purpose of this preface is to serve as both a brief introduction to
this document and a User's Guide to assist readers in finding the information
most useful to them.
section was written with four components: a brief list of content areas,
consistent with previous curriculum recommendations for nutrition, and
learning objectives written for knowledge, practice behavior skills, and
attitudes. After each section was reviewed, the entire document was revised
by Drs. Brian Tobin and Michael Smith at Mercer School of Medicine to
ensure that the learning objectives used language consistent with Bloom's
taxonomy and included objectives that represented each area of development
of expertise (cognitive and problem-solving). At this point the objectives
were submitted to a consensus-generating "Delphi" process with
the assistance of Dr. Craig Scott, at the University of Washington School
Background and Introduction: In recognition of the need to develop and
enhance undergraduate and graduate medical nutrition education, the
National Heart Lung and Blood Institute (NHLBI) and the National Institute
of Diabetes and Digestive and Kidney Diseases (NIDDK) established the
Nutrition Academic Award (NAA) Program in 1997 (www.nhlbi.nih.gov/funding/training/naa).
The NAA Program provided 21 U.S. medical schools with five-year grants
to support nutrition education programs for medical students, medical
residents, and clinical faculty (Appendix). This Nutrition Curriculum
Guide for Training Physicians represents the efforts of medical nutrition
educators at these schools. The section topics were selected after reviewing
the existing literature and curricula. Members of the NAA Curriculum
Committee were then assigned the task of creating or reviewing first
drafts of a given section.
education spans the continuum for medical students, residents, and specialists
and we have attempted to address this issue by listing objectives as
appropriate for each of these levels. Learners at each level would be
expected to have some degree of competency in those objectives listed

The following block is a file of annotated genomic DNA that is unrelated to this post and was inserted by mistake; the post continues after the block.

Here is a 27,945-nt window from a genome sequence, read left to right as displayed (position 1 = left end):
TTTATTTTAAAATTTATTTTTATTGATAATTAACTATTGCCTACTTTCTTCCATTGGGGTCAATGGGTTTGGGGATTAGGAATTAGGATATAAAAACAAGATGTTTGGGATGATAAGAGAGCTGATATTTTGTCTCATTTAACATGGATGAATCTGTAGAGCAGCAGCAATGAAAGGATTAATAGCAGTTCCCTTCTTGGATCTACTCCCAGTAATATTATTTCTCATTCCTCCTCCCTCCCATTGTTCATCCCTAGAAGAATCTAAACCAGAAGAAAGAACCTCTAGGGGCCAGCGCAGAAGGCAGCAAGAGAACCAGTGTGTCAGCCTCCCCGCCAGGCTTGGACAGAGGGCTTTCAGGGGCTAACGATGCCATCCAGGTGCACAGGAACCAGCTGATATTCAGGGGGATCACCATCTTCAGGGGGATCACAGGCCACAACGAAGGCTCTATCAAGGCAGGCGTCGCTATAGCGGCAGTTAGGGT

for learners below their level. The Delphi process allowed us to prioritize
objectives and we have done this by placing in BOLD type the items ranked
in the top 1/3 of all objectives at each learner level. Objectives that
follow are not in order of priority. Clearly, an individual programs'
ability to accomplish these objectives depends upon many factors (educational
priorities, resources, etc.).
This curriculum is designed to be used by medical educators and evaluators,
curriculum committees, Deans offices, etc. to assist in creating, evaluating,
modifying, and updating nutrition curricula at individual programs (medical
schools, residency and fellowship training programs). We have organized
the Chapters in a way that allows individual course leaders to rapidly
identify those areas relevant to their course. Curriculum committees
will be most interested in the global behavior and attitude objectives
listed first in this manual. These objectives were common themes across
many of the individual sections.
The goal of any curriculum is to elucidate for teachers and learners
the knowledge, practice behavior skills, and attitudes that are expected
for competence and mastery. It also allows for specific evaluation strategies
to be created. These objectives are already in use at many of the NAA
schools to help define and refine teaching efforts. They have begun
to appear in syllabi, chapter headings, lecture introductions, course
summary guides, etc. Evaluation strategies have been (and will continue
to be) developed to assist educators in assessing student's progress
in meeting these objectives.
The National Board of Medical Examiners (NBME) who administers the USMLE
Step 1, 2 and 3 exams has developed a nutrition sub-score for the Step
1 exam. The NBME has approved members of the NAA Program to review the
Step 1, 2 and 3 exams in 2002 in order to assess the quantity and quality
of the nutrition-related items. This process will also determine if
it is appropriate to recommend a nutrition-subscore for the Step 2 and
Step 3 exams. As schools modify their nutrition curriculum, they will
be able to assess student progress through this mechanism.
and Use of the Guide: On behalf of the entire NAA Curriculum Committee
and Principal Investigators, we hope that the objectives in the Nutrition
Curriculum Guide for Training Physicians will be as valuable a resource
for our readers as we have found them to be in our teaching efforts.
These objectives can be used by medical educators and evaluators involved
in planning, implementing and evaluating nutrition curriculum across
the continuum of medical education.
effort represents a continuation of prior work in this field and is
not intended to be the final work on this subject. This document will
be revised as users provide feedback on it and as new medical information
accumulates. A process for revising it has been created by the authors.
a complete description of how the Nutrition Curriculum Guide for Training
Physicians was developed, see Appendix 3.
visit the NAA Web site for additional nutrition education resources
A. Hark, PhD, RD and Charles B. Eaton, MD
and Members of the Curriculum Committee